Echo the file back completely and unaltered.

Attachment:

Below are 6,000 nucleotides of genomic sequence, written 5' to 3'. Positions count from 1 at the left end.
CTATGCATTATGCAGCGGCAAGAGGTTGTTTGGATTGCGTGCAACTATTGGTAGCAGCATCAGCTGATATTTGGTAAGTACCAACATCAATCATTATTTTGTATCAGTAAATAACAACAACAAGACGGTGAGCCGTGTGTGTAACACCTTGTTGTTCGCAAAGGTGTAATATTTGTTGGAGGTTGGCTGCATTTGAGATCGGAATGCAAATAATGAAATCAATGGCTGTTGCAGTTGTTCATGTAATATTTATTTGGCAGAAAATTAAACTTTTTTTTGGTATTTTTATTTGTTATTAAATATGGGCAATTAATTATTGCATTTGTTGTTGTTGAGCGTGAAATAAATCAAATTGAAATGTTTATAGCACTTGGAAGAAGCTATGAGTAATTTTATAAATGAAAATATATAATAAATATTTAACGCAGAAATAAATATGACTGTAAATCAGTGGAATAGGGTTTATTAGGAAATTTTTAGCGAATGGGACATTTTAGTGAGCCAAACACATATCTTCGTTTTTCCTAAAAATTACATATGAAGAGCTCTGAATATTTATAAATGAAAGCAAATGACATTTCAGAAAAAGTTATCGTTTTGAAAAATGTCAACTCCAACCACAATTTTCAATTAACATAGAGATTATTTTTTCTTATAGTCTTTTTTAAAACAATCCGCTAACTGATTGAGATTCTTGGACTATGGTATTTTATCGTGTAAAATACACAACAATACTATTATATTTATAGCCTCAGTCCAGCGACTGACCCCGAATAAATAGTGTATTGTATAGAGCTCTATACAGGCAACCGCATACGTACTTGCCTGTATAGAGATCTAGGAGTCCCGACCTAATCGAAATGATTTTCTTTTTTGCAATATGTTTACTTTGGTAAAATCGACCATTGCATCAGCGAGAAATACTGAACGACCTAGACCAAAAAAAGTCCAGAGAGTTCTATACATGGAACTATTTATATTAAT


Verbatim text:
Below are 6,000 nucleotides of genomic sequence, written 5' to 3'. Positions count from 1 at the left end.
CTATGCATTATGCAGCGGCAAGAGGTTGTTTGGATTGCGTGCAACTATTGGTAGCAGCATCAGCTGATATTTGGTAAGTACCAACATCAATCATTATTTTGTATCAGTAAATAACAACAACAAGACGGTGAGCCGTGTGTGTAACACCTTGTTGTTCGCAAAGGTGTAATATTTGTTGGAGGTTGGCTGCATTTGAGATCGGAATGCAAATAATGAAATCAATGGCTGTTGCAGTTGTTCATGTAATATTTATTTGGCAGAAAATTAAACTTTTTTTTGGTATTTTTATTTGTTATTAAATATGGGCAATTAATTATTGCATTTGTTGTTGTTGAGCGTGAAATAAATCAAATTGAAATGTTTATAGCACTTGGAAGAAGCTATGAGTAATTTTATAAATGAAAATATATAATAAATATTTAACGCAGAAATAAATATGACTGTAAATCAGTGGAATAGGGTTTATTAGGAAATTTTTAGCGAATGGGACATTTTAGTGAGCCAAACACATATCTTCGTTTTTCCTAAAAATTACATATGAAGAGCTCTGAATATTTATAAATGAAAGCAAATGACATTTCAGAAAAAGTTATCGTTTTGAAAAATGTCAACTCCAACCACAATTTTCAATTAACATAGAGATTATTTTTTCTTATAGTCTTTTTTAAAACAATCCGCTAACTGATTGAGATTCTTGGACTATGGTATTTTATCGTGTAAAATACACAACAATACTATTATATTTATAGCCTCAGTCCAGCGACTGACCCCGAATAAATAGTGTATTGTATAGAGCTCTATACAGGCAACCGCATACGTACTTGCCTGTATAGAGATCTAGGAGTCCCGACCTAATCGAAATGATTTTCTTTTTTGCAATATGTTTACTTTGGTAAAATCGACCATTGCATCAGCGAGAAATACTGAACGACCTAGACCAAAAAAAGTCCAGAGAGTTCTATACATGGAACTATTTATATTAAT